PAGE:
I know that the World Land Trust will spend the £150 well – they always do. I’ve been enjoying reading the WLT news over the last few days; an excellent newsletter, cheaply produced but full of good information. If you’d like to support the work of the World Land Trust then here is a place where you can donate.
Have you noticed? There’s a general election coming?
Have you noticed? I’ve added some general election pages to this website? Over the next month these pages will be populated with more and more comment and analysis on what the political parties say about wildlife, nature conservation etc
If you have suggestions for reasons why we should or shouldn’t like the parties’ policies on the natural world then let me know and, if I agree, I’ll add them to the lists. Or, how about writing a blog about why you will, or won’t, vote for a particular political party’s policies on the natural world? That way I can publish your views whether I agree with them or not.
I may struggle to do a great job on the smaller parties and help and suggestions for them would be particularly welcome.
These pages might be particularly useful to wildlife NGOs who cannot take a party political line but may have strong views on the merits of the party manifestos. Brief me, and your views can appear here.
Get in touch at email@example.com
- bit of a hullabaloo over the RSPB being reasonably reasonable here
- …and an amazing attack on the RSPB’s credibility by the Countryside Alliance who say they agree with everything the RSPB says and always have and always will and love them to bits and just want to give Martin Harper a really big hug and.. and.. but maybe I got that wrong and you should read it yourself.
- Jonathan Franzen – good writer, bad analysis and a quote from me in the Guardian
- if Mike Clarke were Prime Minister
- Mike McCarthy – always worth reading – and the best thing the coalition government has done is…?
- amazing journey of the Blackpoll Warbler – one of the last-arriving US warblers whose black cap presages the death of spring (unlike our own Blackcap warbler)
- have you seen a High Brown Fritillary? I have, though it’s quite a while ago. Your chances are improving. Aren’t Butterfly Conservation great?!
- this is interesting – I wonder how it’s getting on?
- we’ll all be flocking to this no doubt! Who would want to miss hearing Amanda Anderson, Keith Cowieson, Teresa Dent, Duncan Thomas, Tim Baynes, Lindsay Waddell and the Duke of Westminster all at the same event? It was attending this event last year, and speaking at it, that persuaded me to stop dithering and launch an e-petition to ban driven grouse shooting!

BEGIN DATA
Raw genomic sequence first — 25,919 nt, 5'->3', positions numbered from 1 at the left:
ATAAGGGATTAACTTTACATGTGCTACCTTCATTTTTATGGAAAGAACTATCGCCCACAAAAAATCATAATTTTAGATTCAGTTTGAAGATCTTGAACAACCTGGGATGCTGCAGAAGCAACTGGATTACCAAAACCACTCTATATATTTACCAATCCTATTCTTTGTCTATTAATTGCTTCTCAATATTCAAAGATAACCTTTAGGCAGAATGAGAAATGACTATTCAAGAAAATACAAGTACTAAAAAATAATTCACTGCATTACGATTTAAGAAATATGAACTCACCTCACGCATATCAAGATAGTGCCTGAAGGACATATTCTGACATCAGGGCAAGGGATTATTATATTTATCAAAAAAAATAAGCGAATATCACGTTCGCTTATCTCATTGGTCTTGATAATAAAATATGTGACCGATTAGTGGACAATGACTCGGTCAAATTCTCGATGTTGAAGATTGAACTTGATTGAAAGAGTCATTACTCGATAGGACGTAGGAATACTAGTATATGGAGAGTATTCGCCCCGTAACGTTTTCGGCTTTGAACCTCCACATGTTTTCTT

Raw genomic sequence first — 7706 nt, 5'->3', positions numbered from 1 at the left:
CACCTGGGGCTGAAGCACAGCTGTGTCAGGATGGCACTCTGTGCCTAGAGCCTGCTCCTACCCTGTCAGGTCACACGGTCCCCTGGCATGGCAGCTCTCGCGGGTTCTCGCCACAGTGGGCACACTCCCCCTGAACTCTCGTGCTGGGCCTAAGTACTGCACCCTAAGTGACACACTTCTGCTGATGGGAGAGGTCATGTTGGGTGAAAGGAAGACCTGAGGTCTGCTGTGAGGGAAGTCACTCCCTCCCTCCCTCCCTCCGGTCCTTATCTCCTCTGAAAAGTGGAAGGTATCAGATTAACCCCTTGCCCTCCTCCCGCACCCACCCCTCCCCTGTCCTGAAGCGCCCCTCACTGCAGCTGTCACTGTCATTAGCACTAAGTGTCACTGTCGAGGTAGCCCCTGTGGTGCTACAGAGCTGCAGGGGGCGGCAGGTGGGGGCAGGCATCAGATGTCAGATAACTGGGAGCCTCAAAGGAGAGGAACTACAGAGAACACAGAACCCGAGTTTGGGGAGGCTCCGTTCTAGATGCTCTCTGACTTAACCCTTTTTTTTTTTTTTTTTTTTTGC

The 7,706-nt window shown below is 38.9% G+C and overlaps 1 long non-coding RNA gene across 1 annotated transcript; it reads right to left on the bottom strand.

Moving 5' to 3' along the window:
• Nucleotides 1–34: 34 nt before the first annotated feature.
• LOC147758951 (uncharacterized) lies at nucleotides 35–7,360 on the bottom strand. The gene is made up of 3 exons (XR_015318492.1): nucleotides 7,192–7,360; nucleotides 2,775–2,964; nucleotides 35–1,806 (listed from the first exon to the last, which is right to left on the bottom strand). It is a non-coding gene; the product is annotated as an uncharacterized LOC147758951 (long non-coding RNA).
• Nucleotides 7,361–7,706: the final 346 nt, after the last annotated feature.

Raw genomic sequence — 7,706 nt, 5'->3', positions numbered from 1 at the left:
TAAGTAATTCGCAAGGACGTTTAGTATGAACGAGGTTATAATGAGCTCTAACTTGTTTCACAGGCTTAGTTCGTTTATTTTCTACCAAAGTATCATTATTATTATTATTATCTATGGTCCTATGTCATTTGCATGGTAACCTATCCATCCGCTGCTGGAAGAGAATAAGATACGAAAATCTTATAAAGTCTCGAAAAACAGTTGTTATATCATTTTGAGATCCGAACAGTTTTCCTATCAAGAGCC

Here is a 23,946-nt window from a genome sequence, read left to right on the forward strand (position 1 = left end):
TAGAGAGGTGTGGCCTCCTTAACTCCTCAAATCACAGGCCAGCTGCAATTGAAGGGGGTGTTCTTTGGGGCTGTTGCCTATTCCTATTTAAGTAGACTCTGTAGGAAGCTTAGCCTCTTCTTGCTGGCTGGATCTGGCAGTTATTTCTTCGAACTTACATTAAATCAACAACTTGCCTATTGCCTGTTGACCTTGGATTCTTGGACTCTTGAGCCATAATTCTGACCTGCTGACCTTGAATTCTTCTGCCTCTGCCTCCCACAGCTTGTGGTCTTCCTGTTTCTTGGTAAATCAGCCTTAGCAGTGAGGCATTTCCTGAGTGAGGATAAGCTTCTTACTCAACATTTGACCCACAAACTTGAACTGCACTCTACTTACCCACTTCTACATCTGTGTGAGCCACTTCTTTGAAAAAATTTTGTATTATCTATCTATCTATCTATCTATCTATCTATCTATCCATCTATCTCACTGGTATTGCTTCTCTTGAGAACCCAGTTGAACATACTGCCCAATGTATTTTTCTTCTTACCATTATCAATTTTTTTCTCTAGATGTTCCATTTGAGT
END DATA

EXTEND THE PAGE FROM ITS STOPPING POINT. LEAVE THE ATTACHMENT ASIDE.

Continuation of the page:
- Penny Anderson and David Goode (whose book was reviewed here last Sunday) are the joint winners of the CIEEM Medal.
- take a look at the Vote for Policies website – it may surprise you, which party you really support
- As for many others, it was a surprise to find a leaflet asking me to join the Hawk and Owl Trust fall out of British Birds this month, with a plea from Chris Packham to join. Chris Packham is now the ex-President of the Hawk and Owl Trust having left for reasons of differences over policy.
Henry was ‘phoning the RSPB Hen Harrier hotline 0845-4600121 – he thinks it’s a dating service.
Lord de Mauley seems to think that we are a shoo-in to meet the 2020 biodiversity target of halting biodiversity loss.
This is what four of our leading wildlife NGOs think:
Martin Warren, Chief Executive of Butterfly Conservation says: ‘I think it is extremely unlikely that the UK will meet all the targets set out at the CBD conference at Aichi, and those set within the EU. Although the government has put in place many good initiatives such as agri-environment schemes and Nature Improvement Areas, the resources going in have either ceased or have been drastically reduced. NGOs are working hard to pick up the slack but they need more governmental support and stronger policies to protect key sites and halt the decline of threatened species.’